A detailed research project description will be distributed at a later date.
4. Quizzes 15%
Four short-form quizzes will be administered throughout the course of the class.
These quizzes will not be announced beforehand
The format in which the quizzes are presented may vary.
5. Examinations 30%
Four long-form examinations will be administered, once at week 3, once at midterm,
once at week 11, and once at final class meeting.
Examinations will not be cumulative in their subject matter.
You will be given a study guide for exams, at the instructor’s discretion.
100 – 90% = A
89 – 80% = B
79 – 70% = C
69 – 60% = D
59 – 0% = F
Schedule of Class Meetings
Monday, August 26
Distribute & discuss syllabus
Proust Questionnaire homework
Read for next class: Pages 1 – 5
Wednesday, August 28
Connecting with the Cosmos: Art of the Stone Age lecture
Cave art class activity
Read for next class: Pages 6 – 13
Monday, September 2 LABOR DAY HOLIDAY
Wednesday, September 4
What The Water Gave Us: Ancient Mesopotamia & The
Invention of Writing lecture
Translation in-class activity.
Read for next class: Pages 13 – 20
Monday, September 9
Architecture of the Afterlife: Embalming & Tombs in Ancient
Sarcophagus Lid homework assignment
Read for next class: Pages 29 – 35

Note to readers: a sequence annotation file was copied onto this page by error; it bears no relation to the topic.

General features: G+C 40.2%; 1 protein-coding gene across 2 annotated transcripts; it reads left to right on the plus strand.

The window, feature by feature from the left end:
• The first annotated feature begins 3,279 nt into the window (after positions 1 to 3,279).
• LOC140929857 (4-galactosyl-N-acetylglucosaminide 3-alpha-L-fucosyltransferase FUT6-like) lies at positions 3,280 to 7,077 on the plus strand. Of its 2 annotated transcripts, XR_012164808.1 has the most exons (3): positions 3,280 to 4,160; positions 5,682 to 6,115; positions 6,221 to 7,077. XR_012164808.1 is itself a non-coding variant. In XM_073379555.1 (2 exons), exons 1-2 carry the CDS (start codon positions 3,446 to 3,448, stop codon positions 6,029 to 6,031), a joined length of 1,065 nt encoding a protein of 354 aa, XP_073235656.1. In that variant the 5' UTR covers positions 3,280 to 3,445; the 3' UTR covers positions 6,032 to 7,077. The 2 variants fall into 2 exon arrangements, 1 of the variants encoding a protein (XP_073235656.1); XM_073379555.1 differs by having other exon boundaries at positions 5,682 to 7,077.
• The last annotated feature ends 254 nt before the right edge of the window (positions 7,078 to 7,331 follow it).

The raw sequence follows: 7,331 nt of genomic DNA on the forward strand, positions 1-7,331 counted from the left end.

Wednesday, September 11 Enthroned Upon Olympus: The Mythology of Ancient Greece
Monday, September 16
Begin watching O Brother, Where Art Thou?
Read for next class: Pages 41 – 58
Wednesday, September 18
Conclude watching O Brother Where Art Thou?
For Love of Wisdom: Ancient Greek Philosophy lecture
Read for next class: Pages 73 – 83
Monday, September 23
We Who Are About To Die Salute You: The Coliseum’s Bloody
History & Its Legacy lecture
Watch Where Did It Come From? Ancient Rome & The
Read for next class: Pages 130 – 137
Wednesday, September 25
The Calm Before the Storm: Feudalism, The Manor, &
Medieval Cities lecture
Read for next class: Pages 147 – 156
Monday, September 30 Something Wicked This Way Comes: The Black Death lecture
Read for next class: Pages 125 – 157
Wednesday, October 2
The Majesty of Monasticism: Preserving the Past for
Read for next class: Pages 167 & 170
Monday, October 7 The Inquisition: Investigating the Human Soul lecture
Read for next class: Pages 157 – 165
Wednesday, October 9
Notre Dame: Crown Jewel of Cathedrals lecture
Stained glass activity
Monday, October 14 EXAM #2
Wednesday, October 16 RESEARCH PROJECT ASSIGNED & LIBRARY VISIT
Read for next class: Pages 173 – 182
Monday, October 21
Fooling the Eye: Brunelleschi, Alberti, & Linear Perspective
Two-point perspective activity
Two-point perspective homework
Read for next class: Pages 183 – 188, 219 – 222
Wednesday, October 23 Will in the World: Shakespeare & Elizabethan Theatre lecture
Monday, October 28 Begin watching A Midsummer Night’s Dream